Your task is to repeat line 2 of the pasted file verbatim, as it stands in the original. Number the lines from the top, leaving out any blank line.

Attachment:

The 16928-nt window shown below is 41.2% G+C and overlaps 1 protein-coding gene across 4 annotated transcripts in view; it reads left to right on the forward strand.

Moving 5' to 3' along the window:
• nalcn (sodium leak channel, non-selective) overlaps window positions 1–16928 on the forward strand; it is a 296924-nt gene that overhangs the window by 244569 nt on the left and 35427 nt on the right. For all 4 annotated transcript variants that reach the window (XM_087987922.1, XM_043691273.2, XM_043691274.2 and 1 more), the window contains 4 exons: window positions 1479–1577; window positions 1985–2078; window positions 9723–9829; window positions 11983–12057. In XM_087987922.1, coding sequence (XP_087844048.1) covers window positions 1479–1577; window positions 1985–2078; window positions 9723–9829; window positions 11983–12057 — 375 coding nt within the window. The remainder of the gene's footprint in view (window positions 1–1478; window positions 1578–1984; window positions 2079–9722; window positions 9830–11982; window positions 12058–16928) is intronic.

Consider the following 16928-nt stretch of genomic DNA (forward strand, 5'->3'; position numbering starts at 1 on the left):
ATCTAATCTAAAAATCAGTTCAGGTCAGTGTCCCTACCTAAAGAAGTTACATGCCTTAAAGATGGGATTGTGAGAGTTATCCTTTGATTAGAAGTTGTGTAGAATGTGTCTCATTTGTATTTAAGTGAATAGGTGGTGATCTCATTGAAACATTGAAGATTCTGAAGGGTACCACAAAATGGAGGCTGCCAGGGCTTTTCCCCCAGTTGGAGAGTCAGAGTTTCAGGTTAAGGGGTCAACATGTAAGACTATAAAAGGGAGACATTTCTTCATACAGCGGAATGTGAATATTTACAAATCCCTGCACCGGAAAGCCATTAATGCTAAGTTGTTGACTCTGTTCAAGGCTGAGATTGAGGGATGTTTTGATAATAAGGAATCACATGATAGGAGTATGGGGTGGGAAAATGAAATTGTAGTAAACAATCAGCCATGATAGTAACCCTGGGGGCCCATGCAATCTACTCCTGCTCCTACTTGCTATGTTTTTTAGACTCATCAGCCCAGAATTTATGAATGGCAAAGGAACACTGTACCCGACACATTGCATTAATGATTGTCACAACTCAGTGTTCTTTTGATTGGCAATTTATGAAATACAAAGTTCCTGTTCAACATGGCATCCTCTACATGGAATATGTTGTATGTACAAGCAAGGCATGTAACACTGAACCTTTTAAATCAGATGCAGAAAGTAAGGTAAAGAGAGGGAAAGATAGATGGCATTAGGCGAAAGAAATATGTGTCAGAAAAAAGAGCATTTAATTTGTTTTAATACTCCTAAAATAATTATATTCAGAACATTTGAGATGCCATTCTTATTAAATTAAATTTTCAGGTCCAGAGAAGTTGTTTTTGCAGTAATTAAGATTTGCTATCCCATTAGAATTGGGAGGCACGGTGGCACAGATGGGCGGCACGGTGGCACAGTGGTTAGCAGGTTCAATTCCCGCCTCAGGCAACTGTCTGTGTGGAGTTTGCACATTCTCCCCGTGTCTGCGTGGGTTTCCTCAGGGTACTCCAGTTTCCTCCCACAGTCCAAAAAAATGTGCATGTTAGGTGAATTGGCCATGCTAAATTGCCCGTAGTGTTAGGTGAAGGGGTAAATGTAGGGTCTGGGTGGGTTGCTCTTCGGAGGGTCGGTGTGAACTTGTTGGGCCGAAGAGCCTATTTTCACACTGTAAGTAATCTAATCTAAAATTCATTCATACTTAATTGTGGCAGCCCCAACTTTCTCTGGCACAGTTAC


Moving 5' to 3' along the window: